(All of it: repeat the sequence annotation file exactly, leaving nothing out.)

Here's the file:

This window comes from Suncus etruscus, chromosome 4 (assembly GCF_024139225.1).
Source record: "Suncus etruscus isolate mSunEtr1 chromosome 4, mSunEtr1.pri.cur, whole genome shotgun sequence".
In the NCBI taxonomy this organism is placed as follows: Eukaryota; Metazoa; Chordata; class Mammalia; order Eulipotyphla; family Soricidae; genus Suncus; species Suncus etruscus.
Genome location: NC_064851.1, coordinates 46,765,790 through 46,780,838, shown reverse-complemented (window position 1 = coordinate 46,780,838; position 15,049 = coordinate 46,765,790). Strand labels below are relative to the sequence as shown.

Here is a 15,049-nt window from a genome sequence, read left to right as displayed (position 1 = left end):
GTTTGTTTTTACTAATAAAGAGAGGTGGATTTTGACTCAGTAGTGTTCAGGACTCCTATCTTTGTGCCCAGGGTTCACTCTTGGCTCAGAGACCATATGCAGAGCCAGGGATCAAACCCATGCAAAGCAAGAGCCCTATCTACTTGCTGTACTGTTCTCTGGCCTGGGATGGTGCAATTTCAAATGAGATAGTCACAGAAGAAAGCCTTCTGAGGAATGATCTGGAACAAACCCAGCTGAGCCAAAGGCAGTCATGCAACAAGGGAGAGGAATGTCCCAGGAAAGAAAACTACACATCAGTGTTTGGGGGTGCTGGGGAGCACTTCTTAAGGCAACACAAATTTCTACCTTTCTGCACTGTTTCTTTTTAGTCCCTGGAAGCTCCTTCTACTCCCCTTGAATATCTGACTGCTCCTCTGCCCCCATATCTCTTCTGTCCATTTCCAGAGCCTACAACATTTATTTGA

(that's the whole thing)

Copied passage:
This window comes from Suncus etruscus, chromosome 4 (assembly GCF_024139225.1).
Source record: "Suncus etruscus isolate mSunEtr1 chromosome 4, mSunEtr1.pri.cur, whole genome shotgun sequence".
In the NCBI taxonomy this organism is placed as follows: Eukaryota; Metazoa; Chordata; class Mammalia; order Eulipotyphla; family Soricidae; genus Suncus; species Suncus etruscus.
Genome location: NC_064851.1, coordinates 46,765,790 through 46,780,838, shown reverse-complemented (window position 1 = coordinate 46,780,838; position 15,049 = coordinate 46,765,790). Strand labels below are relative to the sequence as shown.

Here is a 15,049-nt window from a genome sequence, read left to right as displayed (position 1 = left end):
GTTTGTTTTTACTAATAAAGAGAGGTGGATTTTGACTCAGTAGTGTTCAGGACTCCTATCTTTGTGCCCAGGGTTCACTCTTGGCTCAGAGACCATATGCAGAGCCAGGGATCAAACCCATGCAAAGCAAGAGCCCTATCTACTTGCTGTACTGTTCTCTGGCCTGGGATGGTGCAATTTCAAATGAGATAGTCACAGAAGAAAGCCTTCTGAGGAATGATCTGGAACAAACCCAGCTGAGCCAAAGGCAGTCATGCAACAAGGGAGAGGAATGTCCCAGGAAAGAAAACTACACATCAGTGTTTGGGGGTGCTGGGGAGCACTTCTTAAGGCAACACAAATTTCTACCTTTCTGCACTGTTTCTTTTTAGTCCCTGGAAGCTCCTTCTACTCCCCTTGAATATCTGACTGCTCCTCTGCCCCCATATCTCTTCTGTCCATTTCCAGAGCCTACAACATTTATTTGA